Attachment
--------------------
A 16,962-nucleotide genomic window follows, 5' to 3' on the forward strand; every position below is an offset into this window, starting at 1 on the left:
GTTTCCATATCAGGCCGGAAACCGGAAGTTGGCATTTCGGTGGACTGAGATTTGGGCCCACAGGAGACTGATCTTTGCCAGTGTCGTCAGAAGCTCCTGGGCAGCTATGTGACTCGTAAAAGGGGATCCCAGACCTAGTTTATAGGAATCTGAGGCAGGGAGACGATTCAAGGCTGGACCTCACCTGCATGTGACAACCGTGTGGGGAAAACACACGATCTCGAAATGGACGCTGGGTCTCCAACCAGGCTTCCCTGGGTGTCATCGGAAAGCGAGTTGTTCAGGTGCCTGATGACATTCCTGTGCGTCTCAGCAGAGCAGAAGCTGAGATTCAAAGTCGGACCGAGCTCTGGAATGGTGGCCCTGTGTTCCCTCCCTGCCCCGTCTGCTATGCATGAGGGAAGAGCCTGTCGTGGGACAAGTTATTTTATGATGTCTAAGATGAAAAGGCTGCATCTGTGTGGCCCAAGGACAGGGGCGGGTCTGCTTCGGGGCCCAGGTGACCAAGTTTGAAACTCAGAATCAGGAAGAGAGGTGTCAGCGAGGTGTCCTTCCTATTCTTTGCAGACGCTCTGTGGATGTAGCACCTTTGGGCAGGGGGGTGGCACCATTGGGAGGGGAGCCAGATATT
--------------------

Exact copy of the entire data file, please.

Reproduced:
A 16,962-nucleotide genomic window follows, 5' to 3' on the forward strand; every position below is an offset into this window, starting at 1 on the left:
GTTTCCATATCAGGCCGGAAACCGGAAGTTGGCATTTCGGTGGACTGAGATTTGGGCCCACAGGAGACTGATCTTTGCCAGTGTCGTCAGAAGCTCCTGGGCAGCTATGTGACTCGTAAAAGGGGATCCCAGACCTAGTTTATAGGAATCTGAGGCAGGGAGACGATTCAAGGCTGGACCTCACCTGCATGTGACAACCGTGTGGGGAAAACACACGATCTCGAAATGGACGCTGGGTCTCCAACCAGGCTTCCCTGGGTGTCATCGGAAAGCGAGTTGTTCAGGTGCCTGATGACATTCCTGTGCGTCTCAGCAGAGCAGAAGCTGAGATTCAAAGTCGGACCGAGCTCTGGAATGGTGGCCCTGTGTTCCCTCCCTGCCCCGTCTGCTATGCATGAGGGAAGAGCCTGTCGTGGGACAAGTTATTTTATGATGTCTAAGATGAAAAGGCTGCATCTGTGTGGCCCAAGGACAGGGGCGGGTCTGCTTCGGGGCCCAGGTGACCAAGTTTGAAACTCAGAATCAGGAAGAGAGGTGTCAGCGAGGTGTCCTTCCTATTCTTTGCAGACGCTCTGTGGATGTAGCACCTTTGGGCAGGGGGGTGGCACCATTGGGAGGGGAGCCAGATATT